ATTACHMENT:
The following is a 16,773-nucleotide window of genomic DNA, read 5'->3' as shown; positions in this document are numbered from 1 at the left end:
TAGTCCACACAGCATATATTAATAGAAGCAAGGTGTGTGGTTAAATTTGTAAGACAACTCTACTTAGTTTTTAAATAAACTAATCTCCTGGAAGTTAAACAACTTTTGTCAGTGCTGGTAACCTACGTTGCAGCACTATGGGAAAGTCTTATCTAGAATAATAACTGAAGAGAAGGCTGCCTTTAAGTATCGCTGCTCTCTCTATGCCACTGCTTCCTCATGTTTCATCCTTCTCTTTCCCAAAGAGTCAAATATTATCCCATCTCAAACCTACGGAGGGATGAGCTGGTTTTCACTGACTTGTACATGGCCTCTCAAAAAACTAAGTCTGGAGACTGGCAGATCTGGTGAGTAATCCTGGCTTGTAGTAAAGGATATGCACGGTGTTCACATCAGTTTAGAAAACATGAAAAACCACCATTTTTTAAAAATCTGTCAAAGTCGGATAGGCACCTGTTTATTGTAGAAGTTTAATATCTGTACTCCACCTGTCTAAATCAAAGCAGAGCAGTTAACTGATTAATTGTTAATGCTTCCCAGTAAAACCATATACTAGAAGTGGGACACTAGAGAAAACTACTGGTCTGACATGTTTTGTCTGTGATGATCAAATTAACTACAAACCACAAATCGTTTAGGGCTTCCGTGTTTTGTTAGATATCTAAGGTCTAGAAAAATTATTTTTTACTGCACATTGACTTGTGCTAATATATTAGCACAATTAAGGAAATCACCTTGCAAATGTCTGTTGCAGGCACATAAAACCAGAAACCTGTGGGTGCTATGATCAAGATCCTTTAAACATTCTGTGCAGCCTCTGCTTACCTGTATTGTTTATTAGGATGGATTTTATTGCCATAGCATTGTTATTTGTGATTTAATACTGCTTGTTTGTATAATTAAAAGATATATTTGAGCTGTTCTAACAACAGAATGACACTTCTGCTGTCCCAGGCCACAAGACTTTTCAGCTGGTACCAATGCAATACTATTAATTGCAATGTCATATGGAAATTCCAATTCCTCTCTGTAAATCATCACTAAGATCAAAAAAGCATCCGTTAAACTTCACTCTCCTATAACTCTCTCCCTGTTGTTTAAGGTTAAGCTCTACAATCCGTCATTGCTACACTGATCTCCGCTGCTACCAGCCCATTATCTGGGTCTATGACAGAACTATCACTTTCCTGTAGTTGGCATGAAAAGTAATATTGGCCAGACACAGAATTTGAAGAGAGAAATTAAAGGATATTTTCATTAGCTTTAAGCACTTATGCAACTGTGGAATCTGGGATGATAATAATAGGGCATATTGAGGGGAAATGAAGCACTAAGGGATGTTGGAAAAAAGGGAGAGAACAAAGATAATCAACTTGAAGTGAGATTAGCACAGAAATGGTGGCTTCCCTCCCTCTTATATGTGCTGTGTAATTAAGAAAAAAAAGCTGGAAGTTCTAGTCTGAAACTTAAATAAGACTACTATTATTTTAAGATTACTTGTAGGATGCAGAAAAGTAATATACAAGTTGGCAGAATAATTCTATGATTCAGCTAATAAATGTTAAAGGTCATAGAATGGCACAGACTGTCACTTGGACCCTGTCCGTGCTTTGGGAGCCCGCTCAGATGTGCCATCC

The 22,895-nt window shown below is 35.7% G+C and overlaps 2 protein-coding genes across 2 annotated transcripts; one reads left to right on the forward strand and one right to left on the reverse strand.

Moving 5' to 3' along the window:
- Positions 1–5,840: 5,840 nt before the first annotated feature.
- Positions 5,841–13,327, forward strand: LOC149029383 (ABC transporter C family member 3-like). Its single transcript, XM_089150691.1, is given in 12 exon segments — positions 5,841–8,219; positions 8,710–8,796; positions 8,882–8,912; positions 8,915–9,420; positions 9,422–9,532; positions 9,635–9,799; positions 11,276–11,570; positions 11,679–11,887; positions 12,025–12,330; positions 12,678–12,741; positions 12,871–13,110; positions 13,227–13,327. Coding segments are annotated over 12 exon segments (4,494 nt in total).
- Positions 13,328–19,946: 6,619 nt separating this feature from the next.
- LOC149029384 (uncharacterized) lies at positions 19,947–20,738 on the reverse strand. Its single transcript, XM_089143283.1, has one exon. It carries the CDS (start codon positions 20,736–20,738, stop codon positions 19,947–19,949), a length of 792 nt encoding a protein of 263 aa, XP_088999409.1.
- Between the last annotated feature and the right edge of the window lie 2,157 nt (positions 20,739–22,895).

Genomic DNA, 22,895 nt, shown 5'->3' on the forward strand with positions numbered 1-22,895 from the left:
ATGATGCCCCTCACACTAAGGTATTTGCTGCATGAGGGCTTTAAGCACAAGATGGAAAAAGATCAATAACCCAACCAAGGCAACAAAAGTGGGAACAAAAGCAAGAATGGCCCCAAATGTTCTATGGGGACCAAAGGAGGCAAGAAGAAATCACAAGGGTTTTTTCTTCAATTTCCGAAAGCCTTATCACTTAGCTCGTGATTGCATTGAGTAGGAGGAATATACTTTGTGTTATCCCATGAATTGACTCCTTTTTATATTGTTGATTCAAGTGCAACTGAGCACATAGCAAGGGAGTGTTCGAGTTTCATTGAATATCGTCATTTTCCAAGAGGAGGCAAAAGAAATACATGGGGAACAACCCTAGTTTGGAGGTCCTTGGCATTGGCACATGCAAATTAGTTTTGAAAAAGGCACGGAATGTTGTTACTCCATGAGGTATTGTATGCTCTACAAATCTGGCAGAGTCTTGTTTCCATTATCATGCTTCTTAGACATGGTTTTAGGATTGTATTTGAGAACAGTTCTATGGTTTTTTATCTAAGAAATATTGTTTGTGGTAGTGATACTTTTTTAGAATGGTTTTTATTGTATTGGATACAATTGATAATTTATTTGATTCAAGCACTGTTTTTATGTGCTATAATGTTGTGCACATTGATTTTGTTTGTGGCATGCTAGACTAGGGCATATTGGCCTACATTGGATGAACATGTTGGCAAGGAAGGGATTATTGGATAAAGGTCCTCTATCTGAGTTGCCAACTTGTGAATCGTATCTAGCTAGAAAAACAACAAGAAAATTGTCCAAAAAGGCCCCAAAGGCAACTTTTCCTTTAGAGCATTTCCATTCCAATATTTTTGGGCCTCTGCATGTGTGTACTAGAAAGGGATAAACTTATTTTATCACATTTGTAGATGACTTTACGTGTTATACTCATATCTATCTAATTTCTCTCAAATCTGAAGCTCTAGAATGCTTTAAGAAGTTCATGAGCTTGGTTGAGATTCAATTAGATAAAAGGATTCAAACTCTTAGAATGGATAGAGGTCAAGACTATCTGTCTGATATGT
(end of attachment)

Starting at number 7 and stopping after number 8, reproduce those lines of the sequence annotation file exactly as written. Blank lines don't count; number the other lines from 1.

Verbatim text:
- Positions 13,328–19,946: 6,619 nt separating this feature from the next.
- LOC149029384 (uncharacterized) lies at positions 19,947–20,738 on the reverse strand. Its single transcript, XM_089143283.1, has one exon. It carries the CDS (start codon positions 20,736–20,738, stop codon positions 19,947–19,949), a length of 792 nt encoding a protein of 263 aa, XP_088999409.1.